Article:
Washington election results: setbacks, motivation, and why we need a Clean Fuel Standard
November 11, 2019

Tuesday was not a happy day for the climate, transportation, and equity in Washington State. However, we know that this work is not always easy, and we’re determined to keep progressing. While the results of the election so far are not positive, we’re working on next steps for funding a clean transportation system that is accessible to all. Here’s what’s happening.

Referendum 88

An approval of Referendum 88 would promote fair and equitable opportunities for everyone, leveling the playing field for women, veterans, people of color, seniors, and individuals with disabilities. It sadly appears that Referendum 88 is being rejected, though the vote is close and the tally is not yet final. Whatever the outcome, Climate Solutions will continue embracing one of our guiding values of justice: “To achieve climate stability and resilience, we must address injustice and inequity in our own communities and beyond.”

Initiative 976

Unfortunately, Tim Eyman’s Initiative 976, which will cut more than $4 billion from public transportation, road, and rail projects over the next six years, has passed. The impacts will be felt all over Washington State as nearly $350 million in voter-approved local transportation project funding through Transportation Benefit Districts will be eliminated.

King County is facing the loss of 300,000 hours of bus service, 14,000 bus passes for low-income families, and billions in state funding that would go to road safety and ferry improvements. King County Executive Dow Constantine and Seattle Mayor Jenny Durkan are seeking an injunction on the initiative and are planning lawsuits.

Everyone deserves to be able to safely and affordably access where they work, do errands, and interact with their community. We also need a stable climate. Though Initiative 976 threatens this by jeopardizing our transit systems and road safety, we will be fighting back with creative policy that will benefit communities and the climate. So, Climate Solutions is working hard with its partners on progressive, carbon-forward revenue options that will be invested in a clean and just transportation system.

We’re not waiting for the upcoming legislative session to advocate for a clean transportation system. Don’t forget that the Puget Sound Clean Air Agency is considering the strongest clean fuel standard in the nation, one that an agency analysis says will even prevent premature deaths and reduce carbon in our transportation sector by 25% by 2030. In addition to protecting our health and our climate, this standard will provide revenue for utilities to reinvest in transportation electrification, and for transit agencies to improve their fleets and their service. In California, transit agencies receive $10,000 annually in credit revenue for each electric bus they operate—money which can then be used to further improve transit, creating a positive cycle. A statewide clean fuel standard would provide these same benefits, which will be especially impactful in the wake of Initiative 976.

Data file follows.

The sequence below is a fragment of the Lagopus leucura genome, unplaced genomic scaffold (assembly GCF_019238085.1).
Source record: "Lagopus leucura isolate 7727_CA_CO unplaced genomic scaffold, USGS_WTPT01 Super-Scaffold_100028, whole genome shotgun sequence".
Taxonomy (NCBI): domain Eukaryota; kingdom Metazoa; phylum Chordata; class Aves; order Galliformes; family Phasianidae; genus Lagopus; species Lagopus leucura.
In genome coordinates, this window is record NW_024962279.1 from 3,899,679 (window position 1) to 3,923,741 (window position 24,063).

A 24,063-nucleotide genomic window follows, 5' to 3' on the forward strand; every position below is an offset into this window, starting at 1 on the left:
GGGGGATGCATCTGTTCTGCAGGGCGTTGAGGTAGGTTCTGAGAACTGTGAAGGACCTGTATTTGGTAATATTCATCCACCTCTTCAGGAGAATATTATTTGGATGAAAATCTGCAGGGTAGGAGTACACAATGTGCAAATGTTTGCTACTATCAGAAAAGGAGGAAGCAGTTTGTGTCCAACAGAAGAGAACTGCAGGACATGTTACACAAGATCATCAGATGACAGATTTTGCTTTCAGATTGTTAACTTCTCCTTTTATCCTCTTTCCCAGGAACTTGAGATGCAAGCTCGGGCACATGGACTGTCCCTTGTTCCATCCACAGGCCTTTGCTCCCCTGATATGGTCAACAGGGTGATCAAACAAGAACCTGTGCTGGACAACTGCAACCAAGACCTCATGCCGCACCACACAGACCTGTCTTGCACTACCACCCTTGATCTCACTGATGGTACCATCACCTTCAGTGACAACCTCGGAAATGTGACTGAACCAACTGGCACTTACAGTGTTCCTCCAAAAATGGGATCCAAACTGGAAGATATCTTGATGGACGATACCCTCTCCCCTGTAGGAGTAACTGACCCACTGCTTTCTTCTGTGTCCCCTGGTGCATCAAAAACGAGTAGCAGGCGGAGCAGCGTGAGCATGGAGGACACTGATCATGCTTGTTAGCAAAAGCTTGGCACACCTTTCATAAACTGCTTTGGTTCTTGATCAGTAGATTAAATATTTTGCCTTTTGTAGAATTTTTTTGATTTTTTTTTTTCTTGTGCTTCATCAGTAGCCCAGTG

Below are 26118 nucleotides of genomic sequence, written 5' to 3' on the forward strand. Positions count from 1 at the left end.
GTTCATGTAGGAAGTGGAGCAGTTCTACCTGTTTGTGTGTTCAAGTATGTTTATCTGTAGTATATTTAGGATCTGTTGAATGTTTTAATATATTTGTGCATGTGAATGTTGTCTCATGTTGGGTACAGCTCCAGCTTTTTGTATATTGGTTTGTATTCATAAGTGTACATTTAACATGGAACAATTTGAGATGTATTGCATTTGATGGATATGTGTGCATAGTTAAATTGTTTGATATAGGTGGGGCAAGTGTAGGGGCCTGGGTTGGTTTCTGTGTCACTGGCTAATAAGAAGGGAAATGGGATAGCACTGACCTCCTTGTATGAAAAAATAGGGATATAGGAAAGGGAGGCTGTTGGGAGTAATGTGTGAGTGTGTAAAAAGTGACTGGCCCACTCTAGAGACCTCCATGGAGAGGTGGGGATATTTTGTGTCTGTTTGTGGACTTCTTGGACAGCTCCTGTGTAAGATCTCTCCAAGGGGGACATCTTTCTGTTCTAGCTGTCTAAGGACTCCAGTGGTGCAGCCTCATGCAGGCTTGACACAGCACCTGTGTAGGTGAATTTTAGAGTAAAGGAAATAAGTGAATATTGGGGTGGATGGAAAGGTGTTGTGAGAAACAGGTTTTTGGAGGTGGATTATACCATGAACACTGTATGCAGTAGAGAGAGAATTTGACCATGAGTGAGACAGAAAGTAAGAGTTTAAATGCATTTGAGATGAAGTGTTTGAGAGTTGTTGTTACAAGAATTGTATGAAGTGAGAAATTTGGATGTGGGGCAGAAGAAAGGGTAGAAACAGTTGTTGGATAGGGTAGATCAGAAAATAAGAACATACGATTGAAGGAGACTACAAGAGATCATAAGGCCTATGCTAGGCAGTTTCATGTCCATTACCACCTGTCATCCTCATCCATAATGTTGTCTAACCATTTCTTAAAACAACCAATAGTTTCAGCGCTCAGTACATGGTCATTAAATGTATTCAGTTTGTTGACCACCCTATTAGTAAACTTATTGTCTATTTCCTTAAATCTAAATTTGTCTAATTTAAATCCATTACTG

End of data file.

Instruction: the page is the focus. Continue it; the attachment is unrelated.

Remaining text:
Tuesday’s results were disappointing, but we’re determined to continue fighting for our climate, our health, and our communities. Join us in supporting a strong clean fuel standard today, and stay tuned for more advocacy to come.

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Author Bio

Leah Missik

Washington Transportation Policy Manager, Climate Solutions

Leah helps develop and implement policies that will accelerate our transition to a clean energy economy, with a focus on the transportation sector. She joined Climate Solutions in January 2019.

Prior to joining Climate Solutions, Leah was the Senior Program Manager of Built Green, a green home certification program in Washington State. In this role, she collaborated with public and private partners to expand green building incentives, conducted studies on the benefits of green building, and promoted the program to builders and the public.

Leah holds her Master of Public Affairs from Indiana University’s School of Public and Environmental Affairs, with concentrations in Environmental Policy and International Affairs. She received her B.A. from Kenyon College in 2010. Leah is a Jackson Foundation Leadership Fellow, an alum of Leadership Tomorrow, and a Senior Fellow of the Environmental Leadership Program.

As a volunteer, Leah serves on the Executive Committees of the Sierra Club Seattle Group and Washington State Chapter as well as the Jackson Fellows Leadership Committee. She also collaborates with Russian environmental activists, translating their work into English. With the rest of her time, Leah enjoys long-distance running and bicycling, adventuring, and practicing her Russian.

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